Zachary shared the first watch with me -- 1800 to 0130 -- while Bill and Elisabeth slept.  They both like to retire early anyway, although normally not so early as 1800.  They awakened and relieved me and Zach at 0130 and we went to sleep until 0700.  This is the typical watch schedule that Bill and I follow on passages.  I am a night owl and Bill is an early riser so this schedule works well for us.  It went okay with the kids but they both were very tired today.

Night watch during a full moon.  Playing computer games.

S/V BeBe and crew are all cleared into Montenegro.  American friends were denied clearance into Montenegro in 2012 because they did not have an ICC -- an International Competency Certificate which is issued in Britain.  Well...duh!  Why would Americans get a sailing competency certificate issued in England or Europe?  Makes no sense.  Both Bill and I have our captains license and the Harbourmaster here in Bar was very happy with that.  Another boat, people also from Texas, also arrived here this morning.  The Harbourmaster mentioned that they did not have proper insurance and also did not have any form of certification/ICC/captains license.  He was just shaking his head as he told the story.  I do not know if they were granted clearance today or if they will be forced to move on as our other American friends had to do back in 2012.

We opted to purchase a 30-day vignette (cruising permit).  The choice was either only one week or 30 days.  One week would have cost 125 Euro; the 30-days cost 225 Euro.  We probably will stay in Montenegro for 2 weeks, so basically that extra week cost us 100 Euro.  One week simply is not enough time to see anything at all of any country.  

We are docked at the 'better' of the 2 marinas in Bar.  This is a major commercial port and not attractive for pleasure yachting.  I won't provide the name of the marina where we are docked since I cannot think of anything positive to say about this place.  

Elisabeth and I spoke with a travel/tour agent this afternoon and there are a couple of day tours that we would like to do; but these are not offered daily and there is no way we want to sit in this dilapidated marina for $100 per day for another 6 days just to go on a tour.  Maybe we will find similar tours elsewhere. 

Oh!  I thought of something positive to say about this marina.  It has free Wi-Fi.

Tuesday, June 10, 2014

Up to Corfu and goodbye to Greece

As always, click on any image for larger view.

Our arrival into the Saronic Gulf was a little early, so we twiddled our thumbs at a few anchorages before the grandchildren arrived at the Athens airport.  We hung out in Chapel Cove off Ormos Anavissou for 5 nights while the wind blew itself out and we needed a change of scenery.  Then we moved up to Varkiza and anchored off the beach at 37.48.952N  023.45.933E.  We had anchored here back in 2011 and knew the area.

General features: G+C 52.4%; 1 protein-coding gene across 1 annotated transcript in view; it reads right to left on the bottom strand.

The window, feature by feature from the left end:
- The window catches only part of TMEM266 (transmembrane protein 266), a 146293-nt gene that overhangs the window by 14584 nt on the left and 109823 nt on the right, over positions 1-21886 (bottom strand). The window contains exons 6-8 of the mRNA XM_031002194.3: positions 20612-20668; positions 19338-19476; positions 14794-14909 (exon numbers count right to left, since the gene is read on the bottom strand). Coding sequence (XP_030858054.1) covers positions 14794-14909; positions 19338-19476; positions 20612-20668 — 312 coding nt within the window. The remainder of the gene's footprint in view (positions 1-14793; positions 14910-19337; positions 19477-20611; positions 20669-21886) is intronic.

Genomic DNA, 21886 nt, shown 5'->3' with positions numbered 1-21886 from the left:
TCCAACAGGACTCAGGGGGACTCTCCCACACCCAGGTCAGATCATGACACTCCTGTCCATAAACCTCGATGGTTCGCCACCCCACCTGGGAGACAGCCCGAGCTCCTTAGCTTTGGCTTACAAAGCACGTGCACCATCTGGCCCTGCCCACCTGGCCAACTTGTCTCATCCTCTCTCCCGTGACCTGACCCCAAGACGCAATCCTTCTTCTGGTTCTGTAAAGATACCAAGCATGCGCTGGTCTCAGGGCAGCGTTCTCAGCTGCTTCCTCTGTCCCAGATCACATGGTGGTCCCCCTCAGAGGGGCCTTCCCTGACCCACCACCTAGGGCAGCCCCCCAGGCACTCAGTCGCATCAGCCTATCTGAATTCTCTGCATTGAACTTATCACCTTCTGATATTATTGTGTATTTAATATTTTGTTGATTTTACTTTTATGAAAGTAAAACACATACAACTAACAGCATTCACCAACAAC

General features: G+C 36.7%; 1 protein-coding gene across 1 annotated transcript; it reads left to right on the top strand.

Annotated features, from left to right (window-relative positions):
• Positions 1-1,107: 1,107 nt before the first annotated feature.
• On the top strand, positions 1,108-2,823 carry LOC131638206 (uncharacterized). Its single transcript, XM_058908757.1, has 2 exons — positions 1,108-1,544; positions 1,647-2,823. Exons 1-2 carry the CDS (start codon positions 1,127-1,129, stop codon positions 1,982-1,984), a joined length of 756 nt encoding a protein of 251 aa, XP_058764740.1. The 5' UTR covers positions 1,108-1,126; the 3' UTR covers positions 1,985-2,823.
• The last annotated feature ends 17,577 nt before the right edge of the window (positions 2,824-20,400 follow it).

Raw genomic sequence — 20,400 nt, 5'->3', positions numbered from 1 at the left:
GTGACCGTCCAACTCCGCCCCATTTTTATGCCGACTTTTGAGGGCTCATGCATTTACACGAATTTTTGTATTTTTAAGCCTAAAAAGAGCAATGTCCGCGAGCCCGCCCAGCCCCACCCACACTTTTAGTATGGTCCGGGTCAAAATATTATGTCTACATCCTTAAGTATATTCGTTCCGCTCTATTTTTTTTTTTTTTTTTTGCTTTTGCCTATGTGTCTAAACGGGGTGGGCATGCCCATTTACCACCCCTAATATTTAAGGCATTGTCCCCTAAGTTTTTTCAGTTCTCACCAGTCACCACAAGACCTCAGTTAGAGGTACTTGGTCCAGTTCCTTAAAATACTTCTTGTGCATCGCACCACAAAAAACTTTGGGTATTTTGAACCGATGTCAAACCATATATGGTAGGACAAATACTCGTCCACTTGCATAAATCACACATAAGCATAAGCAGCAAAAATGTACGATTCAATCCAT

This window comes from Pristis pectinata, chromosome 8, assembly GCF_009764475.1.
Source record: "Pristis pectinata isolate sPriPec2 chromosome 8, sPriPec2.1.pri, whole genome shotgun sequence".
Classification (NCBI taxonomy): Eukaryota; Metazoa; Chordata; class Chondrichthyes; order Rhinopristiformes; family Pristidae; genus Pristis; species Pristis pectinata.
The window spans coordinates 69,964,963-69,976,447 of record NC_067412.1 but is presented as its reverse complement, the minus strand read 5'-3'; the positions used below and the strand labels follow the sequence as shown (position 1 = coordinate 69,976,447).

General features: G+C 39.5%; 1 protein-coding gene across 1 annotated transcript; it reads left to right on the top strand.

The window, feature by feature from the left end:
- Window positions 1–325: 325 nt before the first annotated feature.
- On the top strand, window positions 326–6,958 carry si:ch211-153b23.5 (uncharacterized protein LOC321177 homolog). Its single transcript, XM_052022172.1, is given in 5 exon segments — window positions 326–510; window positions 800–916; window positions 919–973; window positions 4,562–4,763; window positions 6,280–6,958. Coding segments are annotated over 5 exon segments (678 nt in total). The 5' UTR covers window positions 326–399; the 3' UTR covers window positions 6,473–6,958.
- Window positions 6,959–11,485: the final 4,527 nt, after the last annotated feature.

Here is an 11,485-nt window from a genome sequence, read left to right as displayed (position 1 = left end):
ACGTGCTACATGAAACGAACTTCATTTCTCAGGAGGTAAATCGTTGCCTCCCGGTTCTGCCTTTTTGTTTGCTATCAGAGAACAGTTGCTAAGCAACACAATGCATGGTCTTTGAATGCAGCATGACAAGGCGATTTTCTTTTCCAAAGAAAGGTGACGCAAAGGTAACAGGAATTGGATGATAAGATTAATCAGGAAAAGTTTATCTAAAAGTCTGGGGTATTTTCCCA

Glassy calm when entered Ionian Sea.  And we were
very glad to have the calm after the Gulf of Corinth.
There is every kind of water sport imaginable at Varkiza.  As in so many places in Greece it is challenging to find a place to land or tie off a dinghy, but we did manage to do this one day.  Bill went into the tiny fishing harbor and let me climb out; then he moved the dinghy to the very high concrete wall.  One must use a stern anchor for the dinghy at that wall.  There are 2 issues: being capable of climbing up onto that high concrete wall and the shallow depth of water.  Bill managed both, although getting back out with the dinghy loaded with our purchases caused the dinghy to drag bottom several times.  Our dinghy has an aluminum double hull and is not easily damaged but the hull shape also is not conducive for ultra-shallow water depth.  He churned the sand and then picked me up back at that tiny fishing boat 'marina.'

How we sail today.  With tablets and iPhones.
We took a taxi at Varkiza to a distant Lidl and stocked up again on favorite items.  We had bought several bottles of wine at the Lidl in Kos and discovered that one was very much to our tastes; we bought a few of the half-cases.  We will skip buying any other brand or type of wine as long as we can find this one at Lidl locations as we move around.  This was worth the taxi ride out there and back.

Corinth Canal
Varkiza is a great anchorage as long as wind does not come from west or south.  When the forecast called for SW winds it was time to move on.  But not far.  We motored another 8 NM around the point to another anchorage familiar to us near Voula and dropped anchor at 37.49.170N   023.45.933E.  This anchorage provides shelter from SW and S winds but is exposed to NW and N winds.  When the winds changed again 3 days later we had no choice but to move on.  Much to our displeasure, the direction change happened a day before the forecast predicted.    At 0200 the wind picked up from the NW and by daylight the anchor was up and we were motoring directly into rapidly building waves and wind.  Getting over to the island of Salamis was torturous!  Took over 4 hours to motor 14 NM.  Even at 2500 rpm the SOG was only 3.5 knots!  

Cargo ship exiting Corinth Canal into Saronic Gulf